Self Educate

Supporting youth voice as an adult requires deep, long-term learning about adultism and other forms of systemic oppression that youth experience. Be willing both to do internal work and take meaningful action.

Background and Strategies

Adults’ unacknowledged biases show up in their interactions with youth and in organizational practices. To begin to challenge adultism and other forms of oppression that youth experience, adults must look both inward and outward. Long-term self-education plays an important role in beginning to understand and shift internalized ideas that can harm youth.

How does implicit bias against young people based on age, race, gender, and other factors impact adults’ teaching practices? How can we work together as adults to challenge these things in ourselves and our educational spaces?

An abundance of resources exist to support educators seeking to understand their own relationship to the issues youth face. When adults utilize these resources to educate themselves and each other, they’re working toward building more honest, supportive, and authentic relationships with youth. This work can and should also lay a foundation for more equitable teaching strategies and organizational ​practices.

The Pittsburgh-based Empowered Educators Series provides a forum for teachers, educators, administrators, counselors, and the like to think critically and openly discuss topics of race, equity, bias, and pedagogy. Empowered Educators Series promotes ongoing learning, partnerships with supporting organizations, and community building among teachers.

Carnegie Museum of Art, Center for Urban Education, Western Pennsylvania Writing Project, the Learning Instigator, and Remake Learning have joined together to support educators in their approaches and abilities to facilitate thoughtful discussions about race in the classroom.

This series is fully supported by the Grable Foundation.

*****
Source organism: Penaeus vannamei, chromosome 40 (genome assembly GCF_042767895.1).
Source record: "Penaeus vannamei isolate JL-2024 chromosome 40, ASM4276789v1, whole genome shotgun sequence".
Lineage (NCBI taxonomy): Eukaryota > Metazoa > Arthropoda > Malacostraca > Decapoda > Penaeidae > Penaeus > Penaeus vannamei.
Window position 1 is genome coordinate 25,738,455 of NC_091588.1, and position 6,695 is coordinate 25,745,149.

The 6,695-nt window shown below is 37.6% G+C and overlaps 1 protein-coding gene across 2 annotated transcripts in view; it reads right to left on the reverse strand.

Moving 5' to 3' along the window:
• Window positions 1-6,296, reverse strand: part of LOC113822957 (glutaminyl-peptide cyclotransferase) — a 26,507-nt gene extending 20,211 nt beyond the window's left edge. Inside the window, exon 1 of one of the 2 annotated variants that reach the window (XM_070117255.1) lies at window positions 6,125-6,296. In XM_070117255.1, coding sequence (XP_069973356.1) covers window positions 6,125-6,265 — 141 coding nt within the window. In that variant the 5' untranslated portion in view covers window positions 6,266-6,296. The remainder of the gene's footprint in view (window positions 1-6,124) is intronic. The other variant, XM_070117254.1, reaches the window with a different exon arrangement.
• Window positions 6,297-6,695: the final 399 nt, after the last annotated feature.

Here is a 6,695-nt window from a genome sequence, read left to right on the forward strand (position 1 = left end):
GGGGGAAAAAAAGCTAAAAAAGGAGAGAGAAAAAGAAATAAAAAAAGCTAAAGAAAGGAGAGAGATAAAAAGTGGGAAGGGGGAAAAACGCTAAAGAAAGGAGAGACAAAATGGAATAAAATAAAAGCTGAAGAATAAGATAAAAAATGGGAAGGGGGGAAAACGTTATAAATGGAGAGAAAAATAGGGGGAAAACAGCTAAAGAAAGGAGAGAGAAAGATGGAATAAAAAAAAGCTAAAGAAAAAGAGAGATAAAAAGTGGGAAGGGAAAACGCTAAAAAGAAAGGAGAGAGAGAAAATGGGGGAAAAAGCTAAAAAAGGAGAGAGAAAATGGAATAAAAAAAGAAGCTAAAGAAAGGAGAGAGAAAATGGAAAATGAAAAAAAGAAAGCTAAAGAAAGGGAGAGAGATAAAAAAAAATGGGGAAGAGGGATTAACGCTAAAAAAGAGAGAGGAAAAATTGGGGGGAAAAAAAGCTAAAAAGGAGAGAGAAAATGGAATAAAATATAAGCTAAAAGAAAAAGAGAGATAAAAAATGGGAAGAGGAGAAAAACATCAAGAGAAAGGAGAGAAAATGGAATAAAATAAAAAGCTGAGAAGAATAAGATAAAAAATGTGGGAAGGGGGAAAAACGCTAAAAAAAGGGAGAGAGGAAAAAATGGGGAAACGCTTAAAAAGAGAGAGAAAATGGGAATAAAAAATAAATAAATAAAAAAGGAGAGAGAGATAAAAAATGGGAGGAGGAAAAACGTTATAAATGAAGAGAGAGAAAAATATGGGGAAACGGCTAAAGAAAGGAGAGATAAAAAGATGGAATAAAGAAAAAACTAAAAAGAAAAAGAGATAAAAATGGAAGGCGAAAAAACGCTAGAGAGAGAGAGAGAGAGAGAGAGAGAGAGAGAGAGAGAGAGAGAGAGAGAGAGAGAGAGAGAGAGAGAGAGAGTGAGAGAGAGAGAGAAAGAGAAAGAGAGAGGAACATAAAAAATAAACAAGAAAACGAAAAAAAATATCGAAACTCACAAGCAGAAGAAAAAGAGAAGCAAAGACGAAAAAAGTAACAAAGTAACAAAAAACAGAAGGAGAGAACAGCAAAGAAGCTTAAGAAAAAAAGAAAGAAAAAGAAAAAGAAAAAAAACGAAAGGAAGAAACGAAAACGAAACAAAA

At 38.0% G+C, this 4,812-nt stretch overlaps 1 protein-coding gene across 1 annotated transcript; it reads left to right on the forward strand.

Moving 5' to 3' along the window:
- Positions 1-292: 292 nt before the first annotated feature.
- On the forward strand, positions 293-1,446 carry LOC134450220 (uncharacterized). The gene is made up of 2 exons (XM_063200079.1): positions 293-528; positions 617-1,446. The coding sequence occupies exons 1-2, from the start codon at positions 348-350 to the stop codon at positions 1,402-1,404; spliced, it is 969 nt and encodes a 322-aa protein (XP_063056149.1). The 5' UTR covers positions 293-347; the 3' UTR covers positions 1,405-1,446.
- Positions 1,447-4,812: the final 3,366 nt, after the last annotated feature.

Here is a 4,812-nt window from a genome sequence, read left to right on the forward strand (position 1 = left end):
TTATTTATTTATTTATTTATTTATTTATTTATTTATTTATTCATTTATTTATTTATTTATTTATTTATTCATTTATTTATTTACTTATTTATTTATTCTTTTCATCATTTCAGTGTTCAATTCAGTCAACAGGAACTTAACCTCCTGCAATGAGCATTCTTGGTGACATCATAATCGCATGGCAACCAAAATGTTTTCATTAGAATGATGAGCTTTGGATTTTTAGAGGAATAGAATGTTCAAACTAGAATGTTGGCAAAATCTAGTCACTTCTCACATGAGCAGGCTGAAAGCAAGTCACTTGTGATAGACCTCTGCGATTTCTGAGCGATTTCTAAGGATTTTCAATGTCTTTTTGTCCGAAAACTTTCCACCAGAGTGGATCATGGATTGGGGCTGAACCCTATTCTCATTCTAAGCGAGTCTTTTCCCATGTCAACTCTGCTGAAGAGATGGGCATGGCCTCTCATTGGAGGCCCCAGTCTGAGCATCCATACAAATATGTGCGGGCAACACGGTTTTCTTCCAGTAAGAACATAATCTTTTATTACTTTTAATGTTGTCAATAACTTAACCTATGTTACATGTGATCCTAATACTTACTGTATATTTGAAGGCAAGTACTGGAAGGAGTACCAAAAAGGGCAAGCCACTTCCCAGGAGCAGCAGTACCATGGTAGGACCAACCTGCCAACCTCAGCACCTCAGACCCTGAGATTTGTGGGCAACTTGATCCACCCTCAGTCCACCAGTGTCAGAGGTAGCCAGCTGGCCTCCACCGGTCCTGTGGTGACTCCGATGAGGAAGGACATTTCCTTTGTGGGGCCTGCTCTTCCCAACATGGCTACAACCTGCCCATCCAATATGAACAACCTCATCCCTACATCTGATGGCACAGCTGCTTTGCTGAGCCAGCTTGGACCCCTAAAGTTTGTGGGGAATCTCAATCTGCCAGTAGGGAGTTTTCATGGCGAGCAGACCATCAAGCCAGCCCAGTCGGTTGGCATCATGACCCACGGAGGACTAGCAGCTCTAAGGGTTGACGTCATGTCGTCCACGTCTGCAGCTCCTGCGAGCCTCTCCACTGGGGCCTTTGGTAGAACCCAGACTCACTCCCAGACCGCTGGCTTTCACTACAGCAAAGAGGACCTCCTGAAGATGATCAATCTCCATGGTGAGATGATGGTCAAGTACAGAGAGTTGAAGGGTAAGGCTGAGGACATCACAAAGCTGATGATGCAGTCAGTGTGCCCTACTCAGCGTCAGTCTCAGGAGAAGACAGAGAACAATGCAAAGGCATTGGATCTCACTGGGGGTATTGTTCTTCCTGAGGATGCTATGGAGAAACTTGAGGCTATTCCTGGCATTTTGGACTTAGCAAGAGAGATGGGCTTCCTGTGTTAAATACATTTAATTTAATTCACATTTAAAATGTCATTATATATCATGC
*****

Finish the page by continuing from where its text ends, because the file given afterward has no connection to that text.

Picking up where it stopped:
Best Practices in Action

“This is hard work. An adult-only space makes is possible to learn together, no one needs to be the expert, as everyone contributes and learns from one another. The learning can then be applied to interactions and time spent with students. A lot of this work is building understanding and confidence in how to talk about race and the injustices that have been done and continue to be done to marginalized people; raising our own awareness’s to bias – that is internal work. Work that needs to be addressed on a personal level before working with students. The Empowered Educator Series provides an opportunity for this work to be done within the support of a community of educators that are all working towards bettering themselves and their teaching practices.”

– Hattie Lehman, Carnegie Museum of Art Associate Curator of Education & Empowered Educators Series Coordinator

“Together, we can reflect more deeply, challenge each other, and nurture our collective growth as we inquire into our work with youth and continually ask ourselves, whose voice is being centered? Who and what does our pedagogy reflect and include and how? The EE series provides spaces to continually practice critical reflection and creation.” 

– Erika Gold Kestenberg PhD, Consultant & Empowered Educators Series Co-Facilitator

Creative Commons License Licensed as Creative Commons Attribution-NonCommercial-ShareAlike 4.0